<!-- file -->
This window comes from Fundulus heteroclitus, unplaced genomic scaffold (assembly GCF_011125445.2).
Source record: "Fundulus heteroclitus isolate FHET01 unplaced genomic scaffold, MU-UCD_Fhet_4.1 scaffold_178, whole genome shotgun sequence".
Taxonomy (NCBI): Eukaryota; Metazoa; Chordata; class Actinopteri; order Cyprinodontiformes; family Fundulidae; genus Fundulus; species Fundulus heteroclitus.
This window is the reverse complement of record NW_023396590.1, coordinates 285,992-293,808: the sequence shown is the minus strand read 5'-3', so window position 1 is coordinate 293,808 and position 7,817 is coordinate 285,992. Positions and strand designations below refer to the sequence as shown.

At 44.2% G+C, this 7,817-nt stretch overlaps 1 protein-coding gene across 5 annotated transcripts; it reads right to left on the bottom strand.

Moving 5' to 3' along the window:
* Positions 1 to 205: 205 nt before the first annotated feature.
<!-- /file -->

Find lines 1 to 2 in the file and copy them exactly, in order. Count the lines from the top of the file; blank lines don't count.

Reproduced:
This window comes from Fundulus heteroclitus, unplaced genomic scaffold (assembly GCF_011125445.2).
Source record: "Fundulus heteroclitus isolate FHET01 unplaced genomic scaffold, MU-UCD_Fhet_4.1 scaffold_178, whole genome shotgun sequence".